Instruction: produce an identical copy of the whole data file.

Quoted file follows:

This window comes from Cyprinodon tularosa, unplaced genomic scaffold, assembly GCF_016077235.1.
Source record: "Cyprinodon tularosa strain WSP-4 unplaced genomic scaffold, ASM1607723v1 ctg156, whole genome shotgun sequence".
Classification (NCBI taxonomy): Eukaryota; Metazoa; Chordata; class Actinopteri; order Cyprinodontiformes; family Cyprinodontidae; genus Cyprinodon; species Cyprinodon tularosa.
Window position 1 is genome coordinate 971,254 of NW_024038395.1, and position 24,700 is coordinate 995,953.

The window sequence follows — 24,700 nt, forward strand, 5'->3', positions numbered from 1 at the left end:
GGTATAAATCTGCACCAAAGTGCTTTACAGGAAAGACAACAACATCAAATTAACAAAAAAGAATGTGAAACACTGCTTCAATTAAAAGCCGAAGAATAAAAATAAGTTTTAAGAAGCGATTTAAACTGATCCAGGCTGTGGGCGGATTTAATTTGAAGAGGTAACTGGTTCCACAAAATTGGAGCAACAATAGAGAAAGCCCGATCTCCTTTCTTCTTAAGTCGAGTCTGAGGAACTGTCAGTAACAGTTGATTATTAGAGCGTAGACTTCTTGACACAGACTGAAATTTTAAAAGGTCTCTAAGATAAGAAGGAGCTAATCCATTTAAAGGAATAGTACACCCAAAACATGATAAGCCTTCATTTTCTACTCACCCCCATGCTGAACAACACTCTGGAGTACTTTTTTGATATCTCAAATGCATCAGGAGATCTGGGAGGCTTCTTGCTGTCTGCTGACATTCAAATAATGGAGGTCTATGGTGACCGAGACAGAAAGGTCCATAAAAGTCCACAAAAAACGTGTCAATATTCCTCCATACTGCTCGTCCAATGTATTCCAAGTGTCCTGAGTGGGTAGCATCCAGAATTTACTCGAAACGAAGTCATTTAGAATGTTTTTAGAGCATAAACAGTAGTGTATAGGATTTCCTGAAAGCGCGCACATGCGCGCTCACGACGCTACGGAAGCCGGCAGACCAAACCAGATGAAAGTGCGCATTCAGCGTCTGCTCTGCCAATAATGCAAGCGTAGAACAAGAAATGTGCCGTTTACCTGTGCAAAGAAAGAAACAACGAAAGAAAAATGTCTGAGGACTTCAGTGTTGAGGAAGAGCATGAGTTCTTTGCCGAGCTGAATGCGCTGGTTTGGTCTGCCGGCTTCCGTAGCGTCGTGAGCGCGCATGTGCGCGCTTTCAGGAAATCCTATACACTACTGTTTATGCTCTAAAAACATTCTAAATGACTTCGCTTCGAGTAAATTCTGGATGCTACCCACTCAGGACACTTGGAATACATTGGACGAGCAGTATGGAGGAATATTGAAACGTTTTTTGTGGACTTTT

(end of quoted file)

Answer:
This window comes from Cyprinodon tularosa, unplaced genomic scaffold, assembly GCF_016077235.1.
Source record: "Cyprinodon tularosa strain WSP-4 unplaced genomic scaffold, ASM1607723v1 ctg156, whole genome shotgun sequence".
Classification (NCBI taxonomy): Eukaryota; Metazoa; Chordata; class Actinopteri; order Cyprinodontiformes; family Cyprinodontidae; genus Cyprinodon; species Cyprinodon tularosa.
Window position 1 is genome coordinate 971,254 of NW_024038395.1, and position 24,700 is coordinate 995,953.

The window sequence follows — 24,700 nt, forward strand, 5'->3', positions numbered from 1 at the left end:
GGTATAAATCTGCACCAAAGTGCTTTACAGGAAAGACAACAACATCAAATTAACAAAAAAGAATGTGAAACACTGCTTCAATTAAAAGCCGAAGAATAAAAATAAGTTTTAAGAAGCGATTTAAACTGATCCAGGCTGTGGGCGGATTTAATTTGAAGAGGTAACTGGTTCCACAAAATTGGAGCAACAATAGAGAAAGCCCGATCTCCTTTCTTCTTAAGTCGAGTCTGAGGAACTGTCAGTAACAGTTGATTATTAGAGCGTAGACTTCTTGACACAGACTGAAATTTTAAAAGGTCTCTAAGATAAGAAGGAGCTAATCCATTTAAAGGAATAGTACACCCAAAACATGATAAGCCTTCATTTTCTACTCACCCCCATGCTGAACAACACTCTGGAGTACTTTTTTGATATCTCAAATGCATCAGGAGATCTGGGAGGCTTCTTGCTGTCTGCTGACATTCAAATAATGGAGGTCTATGGTGACCGAGACAGAAAGGTCCATAAAAGTCCACAAAAAACGTGTCAATATTCCTCCATACTGCTCGTCCAATGTATTCCAAGTGTCCTGAGTGGGTAGCATCCAGAATTTACTCGAAACGAAGTCATTTAGAATGTTTTTAGAGCATAAACAGTAGTGTATAGGATTTCCTGAAAGCGCGCACATGCGCGCTCACGACGCTACGGAAGCCGGCAGACCAAACCAGATGAAAGTGCGCATTCAGCGTCTGCTCTGCCAATAATGCAAGCGTAGAACAAGAAATGTGCCGTTTACCTGTGCAAAGAAAGAAACAACGAAAGAAAAATGTCTGAGGACTTCAGTGTTGAGGAAGAGCATGAGTTCTTTGCCGAGCTGAATGCGCTGGTTTGGTCTGCCGGCTTCCGTAGCGTCGTGAGCGCGCATGTGCGCGCTTTCAGGAAATCCTATACACTACTGTTTATGCTCTAAAAACATTCTAAATGACTTCGCTTCGAGTAAATTCTGGATGCTACCCACTCAGGACACTTGGAATACATTGGACGAGCAGTATGGAGGAATATTGAAACGTTTTTTGTGGACTTTT